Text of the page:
On the eve of its centennial, the American Hospital Association has approved a plan to allow integrated delivery systems to join as full-fledged AHA members for the first time.
The move recognizes the evolution of individual hospitals into hubs of complex delivery networks, but it also could generate needed revenues for the Chicago-based trade group, which has seen its financial situation sag along with several years of hospital industry consolidation.
At its meeting in Chicago last week, the AHA's 26-member board of trustees approved opening the organization to integrated delivery systems that include at least one licensed hospital. The change, effective in 1999, means physicians, insurers, long-term-care organizations and others will be accepted into the main fold of the AHA.
Historically, the AHA has allowed only individual hospitals or hospital-only systems in as members. The AHA has about 4,400 individual hospital members and 159 hospital system members.
The association has been working toward the membership change since 1994, when its board adopted a plan to move in that direction.
"Our view was we had to begin to restructure the AHA to acknowledge all the points our members were at on the road to integration," said Richard Wade, the association's senior vice president for communications.
The change means the AHA will be recognizing the entire integrated delivery system as a member, rather than only the hospital component.
"Welcome to the wonderful world of managed care," said Susan Pisano, a spokeswoman for the American Association of Health Plans, a 1,000-member trade association of health plans.
Both the AHA and the AAHP are trying to attract many of the same integrated delivery systems as members.
"We're clearly going to have some overlap," she said.
"It really, I think, is a very positive reflection of how the AHA continues to change as its membership changes," said John McMeekin, an AHA board member and chief executive officer of Crozer-Keystone Health System, an integrated delivery system in Springfield, Pa. The system includes five hospitals, four long-term-care facilities, a 200-physician network and a 2,300-enrollee HMO.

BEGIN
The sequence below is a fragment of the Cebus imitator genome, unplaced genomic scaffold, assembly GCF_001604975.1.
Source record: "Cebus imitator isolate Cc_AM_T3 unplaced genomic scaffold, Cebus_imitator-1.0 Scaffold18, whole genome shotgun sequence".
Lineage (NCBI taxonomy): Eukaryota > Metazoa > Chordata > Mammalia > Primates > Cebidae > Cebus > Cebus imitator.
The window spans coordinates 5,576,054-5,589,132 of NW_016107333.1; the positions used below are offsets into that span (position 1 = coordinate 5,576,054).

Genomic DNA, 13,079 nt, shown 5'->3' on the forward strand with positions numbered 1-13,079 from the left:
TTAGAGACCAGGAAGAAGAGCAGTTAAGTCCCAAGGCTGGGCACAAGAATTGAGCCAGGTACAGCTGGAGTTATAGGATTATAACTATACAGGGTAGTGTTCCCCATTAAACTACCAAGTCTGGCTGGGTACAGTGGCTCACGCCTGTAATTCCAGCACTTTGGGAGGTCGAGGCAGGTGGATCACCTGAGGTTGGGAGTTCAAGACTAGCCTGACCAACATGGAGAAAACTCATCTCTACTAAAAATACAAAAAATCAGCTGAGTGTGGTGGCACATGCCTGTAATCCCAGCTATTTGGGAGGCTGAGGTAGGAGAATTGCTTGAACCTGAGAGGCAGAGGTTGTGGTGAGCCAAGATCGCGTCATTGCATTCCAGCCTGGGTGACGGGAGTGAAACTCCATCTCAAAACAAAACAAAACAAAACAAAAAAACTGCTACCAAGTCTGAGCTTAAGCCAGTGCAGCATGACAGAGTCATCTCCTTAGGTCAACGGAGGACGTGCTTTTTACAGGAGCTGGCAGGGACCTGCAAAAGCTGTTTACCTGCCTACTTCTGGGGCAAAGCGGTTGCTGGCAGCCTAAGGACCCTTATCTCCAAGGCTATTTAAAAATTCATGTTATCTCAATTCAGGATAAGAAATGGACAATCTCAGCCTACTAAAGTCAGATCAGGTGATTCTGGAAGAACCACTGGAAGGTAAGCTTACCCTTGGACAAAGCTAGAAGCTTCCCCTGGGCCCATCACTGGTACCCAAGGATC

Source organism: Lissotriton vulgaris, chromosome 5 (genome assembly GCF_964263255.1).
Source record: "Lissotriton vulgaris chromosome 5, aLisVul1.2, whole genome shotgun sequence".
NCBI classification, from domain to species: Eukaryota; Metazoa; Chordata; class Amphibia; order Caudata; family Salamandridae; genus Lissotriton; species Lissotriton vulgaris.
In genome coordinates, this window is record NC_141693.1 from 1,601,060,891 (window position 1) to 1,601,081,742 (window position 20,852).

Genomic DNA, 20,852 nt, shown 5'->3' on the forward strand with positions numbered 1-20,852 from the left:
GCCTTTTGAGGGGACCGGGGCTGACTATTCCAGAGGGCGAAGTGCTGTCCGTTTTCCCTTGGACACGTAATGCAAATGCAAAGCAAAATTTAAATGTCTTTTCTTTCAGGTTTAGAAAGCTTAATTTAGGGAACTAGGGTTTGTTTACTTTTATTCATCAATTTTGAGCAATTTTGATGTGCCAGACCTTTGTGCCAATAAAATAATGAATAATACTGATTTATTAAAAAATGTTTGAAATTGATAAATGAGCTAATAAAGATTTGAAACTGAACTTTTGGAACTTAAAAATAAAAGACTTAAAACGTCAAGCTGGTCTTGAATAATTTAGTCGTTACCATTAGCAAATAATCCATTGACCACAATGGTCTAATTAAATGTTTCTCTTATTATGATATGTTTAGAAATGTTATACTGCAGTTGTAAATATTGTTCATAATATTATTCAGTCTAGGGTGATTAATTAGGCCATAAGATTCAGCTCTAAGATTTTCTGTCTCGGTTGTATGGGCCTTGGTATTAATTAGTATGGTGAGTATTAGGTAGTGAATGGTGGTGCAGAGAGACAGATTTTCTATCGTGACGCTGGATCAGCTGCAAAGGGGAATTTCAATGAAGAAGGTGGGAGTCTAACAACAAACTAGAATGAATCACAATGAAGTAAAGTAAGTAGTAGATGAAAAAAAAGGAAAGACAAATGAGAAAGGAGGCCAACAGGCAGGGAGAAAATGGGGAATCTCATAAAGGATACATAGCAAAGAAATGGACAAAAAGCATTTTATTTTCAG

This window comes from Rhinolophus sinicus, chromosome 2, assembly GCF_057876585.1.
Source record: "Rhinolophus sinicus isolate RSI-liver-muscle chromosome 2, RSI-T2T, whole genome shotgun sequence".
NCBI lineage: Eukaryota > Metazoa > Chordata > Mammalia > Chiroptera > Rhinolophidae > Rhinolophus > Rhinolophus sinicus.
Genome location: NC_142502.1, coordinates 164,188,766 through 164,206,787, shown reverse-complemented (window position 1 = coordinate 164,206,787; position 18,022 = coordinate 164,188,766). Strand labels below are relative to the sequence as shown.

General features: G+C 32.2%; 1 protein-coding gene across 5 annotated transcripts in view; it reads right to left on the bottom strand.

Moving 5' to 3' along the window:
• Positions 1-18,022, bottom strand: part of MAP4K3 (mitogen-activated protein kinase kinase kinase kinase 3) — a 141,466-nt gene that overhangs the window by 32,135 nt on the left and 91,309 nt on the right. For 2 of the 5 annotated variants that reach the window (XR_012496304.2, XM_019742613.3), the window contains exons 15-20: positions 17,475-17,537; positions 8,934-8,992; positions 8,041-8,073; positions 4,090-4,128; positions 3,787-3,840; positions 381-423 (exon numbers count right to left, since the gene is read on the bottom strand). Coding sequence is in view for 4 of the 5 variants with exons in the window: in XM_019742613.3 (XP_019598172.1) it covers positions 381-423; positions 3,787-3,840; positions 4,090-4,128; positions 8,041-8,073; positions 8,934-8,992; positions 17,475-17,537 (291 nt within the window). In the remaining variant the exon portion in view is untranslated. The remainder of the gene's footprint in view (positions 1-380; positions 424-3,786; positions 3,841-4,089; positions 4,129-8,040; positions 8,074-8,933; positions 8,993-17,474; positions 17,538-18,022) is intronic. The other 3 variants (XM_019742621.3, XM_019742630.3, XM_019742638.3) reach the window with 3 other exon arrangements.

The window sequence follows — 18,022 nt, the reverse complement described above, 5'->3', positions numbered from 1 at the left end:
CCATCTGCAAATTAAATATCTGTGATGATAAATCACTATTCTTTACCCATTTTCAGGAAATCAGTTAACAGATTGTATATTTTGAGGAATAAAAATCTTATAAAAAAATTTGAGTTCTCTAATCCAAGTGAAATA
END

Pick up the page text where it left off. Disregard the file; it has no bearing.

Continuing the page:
AHA President Richard Davidson and AHA Chairman Reginald Ballantyne III were unavailable for comment at deadline.
The new membership category means physician hospital organizations, along with staff- and group-model HMOs, which are connected to a hospital, can also be members, Wade said.
Half the AHA's members now consider themselves part of systems, compared with 11% in 1993, the association said.
Wade couldn't provide specific estimates of how many integrated delivery systems the association expects to capture as members or how much dues revenues they're expected to generate. A dues formula for system members hasn't been devised, he said. It should be in place after 2000.
Declining membership pushed the AHA's annual dues revenues down for the second consecutive year last year to about $56.4 million (Aug. 25, p. 2).
Also at the meeting, the AHA board of trustees voted to:
Push for legislation that would establish a minimum threshold of billing errors the government would have to find before it accused hospitals of violating the federal False Claims Act.
Pursue legal remedies to challenge the government's use of the False Claims Act. Wade said about half a dozen AHA hospital members are interested in taking on the government. Losing a False Claims challenge to the government can mean exclusion from federal healthcare programs, a death sentence for a hospital.